Baidu has been developing its own AI system for four years, and its latest achievement shows it is capable of learning vast amounts of information with no human involvement.
Baidu – commonly referred to as the Chinese Google – has been following its Silicon Valley counterparts in developing AI with an emphasis on deep learning and, seemingly, beating ancient parlour games.
Now, after four years of development within its research labs, the Chinese company has revealed that its AI can now handle speech synthesis with unprecedented accuracy.
According to MIT Technology Review, the breakthrough was made by developing its deep learning machine to reduce the amount of time its speech synthesis needs to switch gears when putting emphasis on words.
Under many existing text-to-speech systems, the voice comes from a vast database of different words from a single source, which are then combined into one phrase or sentence.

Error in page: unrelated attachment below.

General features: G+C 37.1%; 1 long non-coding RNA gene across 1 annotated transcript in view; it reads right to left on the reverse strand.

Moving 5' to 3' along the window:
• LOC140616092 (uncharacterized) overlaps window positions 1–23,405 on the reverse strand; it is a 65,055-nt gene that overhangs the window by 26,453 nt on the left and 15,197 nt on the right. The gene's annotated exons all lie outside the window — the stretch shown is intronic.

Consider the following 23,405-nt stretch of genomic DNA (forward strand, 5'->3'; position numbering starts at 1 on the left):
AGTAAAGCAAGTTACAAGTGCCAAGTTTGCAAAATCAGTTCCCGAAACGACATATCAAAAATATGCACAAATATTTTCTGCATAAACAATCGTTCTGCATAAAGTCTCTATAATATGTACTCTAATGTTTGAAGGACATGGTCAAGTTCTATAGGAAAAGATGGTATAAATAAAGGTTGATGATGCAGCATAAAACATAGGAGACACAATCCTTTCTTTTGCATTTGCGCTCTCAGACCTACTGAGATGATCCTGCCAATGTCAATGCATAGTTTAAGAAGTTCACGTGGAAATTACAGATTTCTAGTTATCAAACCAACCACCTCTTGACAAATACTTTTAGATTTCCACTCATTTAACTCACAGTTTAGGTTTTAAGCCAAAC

To facilitate a change of emphasis or a new speaker, however, it would require the need for an entirely new database, which would be both costly and time-consuming.
Baidu’s Deep Voice AI has counteracted this by creating speech in real time, thereby learning how to talk to itself – with no human involvement – in the space of a few hours.
The Deep Voice AI is a development from Baidu’s previous research using WaveNet, which was similar in design but required some human involvement to tidy up its speech patterns.
Strain in computer power
To achieve this latest advancement with Deep Voice, Baidu researchers said in a scientific journal that it broke down text into phenomes, or units of sound.
By using smaller sound units, it can recreate words more accurately, and sound more natural.
The only problem is that, in doing so, the processing power required increases dramatically, as having only 20 microseconds to generate a sample word means that each of these phenomes must be generated within 1.5 microseconds.
“Our system is trainable without any human involvement, dramatically simplifying the process of creating text-to-speech systems,” said the research team.
To show how human-like the phrases sound, Baidu has begun uploading audio samples to the crowdsourcing Amazon site Mechanical Turk to see if the wider public can tell the difference.